Everything starts here.

You will want to identify a real problem in society that leads you to want to conduct your dissertation research. There are many possible categories of problems, but the simplest way to look at problems is: does the problem cause pain and suffering? Or is the problem related to monetary issues such as loss or excess expenditures. Many students claim that the problem is that there is not enough research on their topic. This can be claimed about almost any topic. Yes, we could use additional research on some aspect of society.

Who will care about the problem?

When your problem statement is vague or unrealistic, it is very difficult to get your chairperson and committee members interested enough to care about our dissertation research. You will conduct legitimate research as you work to complete your dissertation. Everyone involved wants to feel that what you are doing is meaningful and it is. Therefore, you want to look at society for difficulties, concerns, select groups of people, and situations that are not going quite right. You have your own interests and causes you believe in. If possible you can identify a problem surrounding those things you care about. If you care deeply about your research problem, it will be easier handle the setbacks and challenges all dissertation students face along the road to completion.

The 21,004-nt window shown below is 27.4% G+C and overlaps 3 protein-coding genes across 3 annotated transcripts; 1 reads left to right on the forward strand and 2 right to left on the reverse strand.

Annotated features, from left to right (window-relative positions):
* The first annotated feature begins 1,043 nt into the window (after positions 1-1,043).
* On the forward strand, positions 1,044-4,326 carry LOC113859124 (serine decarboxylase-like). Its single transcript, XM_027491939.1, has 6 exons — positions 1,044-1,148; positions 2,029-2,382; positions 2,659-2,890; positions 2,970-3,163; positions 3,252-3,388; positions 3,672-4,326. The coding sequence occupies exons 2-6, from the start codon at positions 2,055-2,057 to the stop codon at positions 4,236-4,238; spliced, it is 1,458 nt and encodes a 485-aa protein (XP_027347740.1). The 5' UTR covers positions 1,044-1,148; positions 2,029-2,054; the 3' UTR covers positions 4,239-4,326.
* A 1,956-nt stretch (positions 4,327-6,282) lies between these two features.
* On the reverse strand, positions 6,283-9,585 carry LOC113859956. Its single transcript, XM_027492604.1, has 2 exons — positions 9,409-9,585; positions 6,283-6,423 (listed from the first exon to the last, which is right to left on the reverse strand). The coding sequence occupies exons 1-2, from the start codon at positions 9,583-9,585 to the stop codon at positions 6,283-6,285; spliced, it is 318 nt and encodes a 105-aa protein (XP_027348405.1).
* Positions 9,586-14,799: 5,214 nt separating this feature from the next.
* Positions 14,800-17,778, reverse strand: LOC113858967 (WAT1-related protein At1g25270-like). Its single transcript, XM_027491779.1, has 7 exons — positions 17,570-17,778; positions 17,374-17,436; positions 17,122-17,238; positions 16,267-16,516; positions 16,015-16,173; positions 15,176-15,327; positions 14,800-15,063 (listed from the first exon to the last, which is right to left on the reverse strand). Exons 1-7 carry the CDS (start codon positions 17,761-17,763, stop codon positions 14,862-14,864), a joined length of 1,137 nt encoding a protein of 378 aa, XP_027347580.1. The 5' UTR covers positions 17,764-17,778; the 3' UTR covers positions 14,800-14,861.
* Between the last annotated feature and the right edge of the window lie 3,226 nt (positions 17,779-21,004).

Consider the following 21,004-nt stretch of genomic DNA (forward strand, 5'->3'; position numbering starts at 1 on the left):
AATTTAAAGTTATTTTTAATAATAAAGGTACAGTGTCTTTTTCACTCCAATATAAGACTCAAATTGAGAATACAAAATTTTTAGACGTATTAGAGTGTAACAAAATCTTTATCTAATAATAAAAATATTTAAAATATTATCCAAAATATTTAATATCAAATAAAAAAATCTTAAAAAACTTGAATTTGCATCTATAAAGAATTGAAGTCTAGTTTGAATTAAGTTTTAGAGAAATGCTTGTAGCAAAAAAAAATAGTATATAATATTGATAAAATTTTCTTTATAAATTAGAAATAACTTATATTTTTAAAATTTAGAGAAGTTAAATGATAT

You may want to consider opening this section with these words, “This study addresses the problem of…” You want the Problem Statement to be in your own words without citations. After claiming what the problem is, you are expected to later validate and prove that the problem exists from other studies, literature, and/or data from various sources such as governmental agencies.

Two examples of problem statements from dissertations:

“This study addresses the problem of: Mexican-American students attaining their doctoral degrees in alarmingly low numbers.” Emilio Rendon, Ph.D. (1999). Main factors that influence the attainment of the doctoral degree by Mexican-Americans. Texas A & M University.


“The study addressed the problem of high relapse rates among adult alcoholics.” William V. Plath, Ph.D. (2001). The rational integration approach for reducing adult alcoholics’ alcohol relapse. Walden University.